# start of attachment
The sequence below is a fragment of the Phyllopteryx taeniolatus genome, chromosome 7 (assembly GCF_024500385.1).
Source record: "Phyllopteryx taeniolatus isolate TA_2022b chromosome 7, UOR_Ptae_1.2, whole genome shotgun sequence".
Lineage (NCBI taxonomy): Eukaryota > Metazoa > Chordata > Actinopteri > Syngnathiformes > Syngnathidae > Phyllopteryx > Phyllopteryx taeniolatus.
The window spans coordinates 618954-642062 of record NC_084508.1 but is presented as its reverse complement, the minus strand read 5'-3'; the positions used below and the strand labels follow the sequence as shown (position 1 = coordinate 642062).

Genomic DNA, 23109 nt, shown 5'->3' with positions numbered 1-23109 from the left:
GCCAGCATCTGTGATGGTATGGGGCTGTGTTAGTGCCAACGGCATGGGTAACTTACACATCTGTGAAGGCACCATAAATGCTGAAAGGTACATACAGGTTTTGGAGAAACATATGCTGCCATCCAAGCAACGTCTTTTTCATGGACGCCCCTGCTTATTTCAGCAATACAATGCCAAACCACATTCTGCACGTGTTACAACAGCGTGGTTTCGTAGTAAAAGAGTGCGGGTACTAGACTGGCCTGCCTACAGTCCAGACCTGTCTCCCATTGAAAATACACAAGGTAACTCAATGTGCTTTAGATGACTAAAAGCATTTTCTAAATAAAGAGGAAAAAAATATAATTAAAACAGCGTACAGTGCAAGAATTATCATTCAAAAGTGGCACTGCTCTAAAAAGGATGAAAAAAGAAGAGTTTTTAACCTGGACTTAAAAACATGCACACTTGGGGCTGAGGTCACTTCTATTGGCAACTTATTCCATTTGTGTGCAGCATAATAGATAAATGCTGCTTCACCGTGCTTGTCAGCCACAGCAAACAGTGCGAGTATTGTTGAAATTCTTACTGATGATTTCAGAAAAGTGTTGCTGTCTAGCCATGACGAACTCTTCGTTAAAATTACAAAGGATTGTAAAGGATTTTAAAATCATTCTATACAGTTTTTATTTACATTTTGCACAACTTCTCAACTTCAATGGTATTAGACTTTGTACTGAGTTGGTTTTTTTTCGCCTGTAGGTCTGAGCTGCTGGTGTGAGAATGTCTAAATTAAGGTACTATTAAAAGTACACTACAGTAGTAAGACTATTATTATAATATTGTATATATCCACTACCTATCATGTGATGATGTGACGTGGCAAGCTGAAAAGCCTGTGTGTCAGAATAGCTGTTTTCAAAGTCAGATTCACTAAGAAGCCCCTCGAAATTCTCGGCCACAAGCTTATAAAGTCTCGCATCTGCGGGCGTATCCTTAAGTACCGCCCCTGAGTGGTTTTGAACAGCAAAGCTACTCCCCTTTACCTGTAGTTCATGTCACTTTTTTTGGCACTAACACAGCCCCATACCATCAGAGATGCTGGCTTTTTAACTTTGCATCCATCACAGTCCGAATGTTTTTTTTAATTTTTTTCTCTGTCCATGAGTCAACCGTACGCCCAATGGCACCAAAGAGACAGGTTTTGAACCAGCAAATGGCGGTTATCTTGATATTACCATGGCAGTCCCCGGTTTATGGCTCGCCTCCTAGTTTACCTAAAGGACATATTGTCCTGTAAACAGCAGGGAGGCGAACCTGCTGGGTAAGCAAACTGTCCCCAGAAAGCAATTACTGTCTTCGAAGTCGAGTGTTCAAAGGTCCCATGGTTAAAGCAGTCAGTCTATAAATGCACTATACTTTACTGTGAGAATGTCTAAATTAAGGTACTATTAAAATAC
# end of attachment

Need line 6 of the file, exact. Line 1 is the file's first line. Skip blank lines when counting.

GCCAGCATCTGTGATGGTATGGGGCTGTGTTAGTGCCAACGGCATGGGTAACTTACACATCTGTGAAGGCACCATAAATGCTGAAAGGTACATACAGGTTTTGGAGAAACATATGCTGCCATCCAAGCAACGTCTTTTTCATGGACGCCCCTGCTTATTTCAGCAATACAATGCCAAACCACATTCTGCACGTGTTACAACAGCGTGGTTTCGTAGTAAAAGAGTGCGGGTACTAGACTGGCCTGCCTACAGTCCAGACCTGTCTCCCATTGAAAATACACAAGGTAACTCAATGTGCTTTAGATGACTAAAAGCATTTTCTAAATAAAGAGGAAAAAAATATAATTAAAACAGCGTACAGTGCAAGAATTATCATTCAAAAGTGGCACTGCTCTAAAAAGGATGAAAAAAGAAGAGTTTTTAACCTGGACTTAAAAACATGCACACTTGGGGCTGAGGTCACTTCTATTGGCAACTTATTCCATTTGTGTGCAGCATAATAGATAAATGCTGCTTCACCGTGCTTGTCAGCCACAGCAAACAGTGCGAGTATTGTTGAAATTCTTACTGATGATTTCAGAAAAGTGTTGCTGTCTAGCCATGACGAACTCTTCGTTAAAATTACAAAGGATTGTAAAGGATTTTAAAATCATTCTATACAGTTTTTATTTACATTTTGCACAACTTCTCAACTTCAATGGTATTAGACTTTGTACTGAGTTGGTTTTTTTTCGCCTGTAGGTCTGAGCTGCTGGTGTGAGAATGTCTAAATTAAGGTACTATTAAAAGTACACTACAGTAGTAAGACTATTATTATAATATTGTATATATCCACTACCTATCATGTGATGATGTGACGTGGCAAGCTGAAAAGCCTGTGTGTCAGAATAGCTGTTTTCAAAGTCAGATTCACTAAGAAGCCCCTCGAAATTCTCGGCCACAAGCTTATAAAGTCTCGCATCTGCGGGCGTATCCTTAAGTACCGCCCCTGAGTGGTTTTGAACAGCAAAGCTACTCCCCTTTACCTGTAGTTCATGTCACTTTTTTTGGCACTAACACAGCCCCATACCATCAGAGATGCTGGCTTTTTAACTTTGCATCCATCACAGTCCGAATGTTTTTTTTAATTTTTTTCTCTGTCCATGAGTCAACCGTACGCCCAATGGCACCAAAGAGACAGGTTTTGAACCAGCAAATGGCGGTTATCTTGATATTACCATGGCAGTCCCCGGTTTATGGCTCGCCTCCTAGTTTACCTAAAGGACATATTGTCCTGTAAACAGCAGGGAGGCGAACCTGCTGGGTAAGCAAACTGTCCCCAGAAAGCAATTACTGTCTTCGAAGTCGAGTGTTCAAAGGTCCCATGGTTAAAGCAGTCAGTCTATAAATGCACTATACTTTACTGTGAGAATGTCTAAATTAAGGTACTATTAAAATAC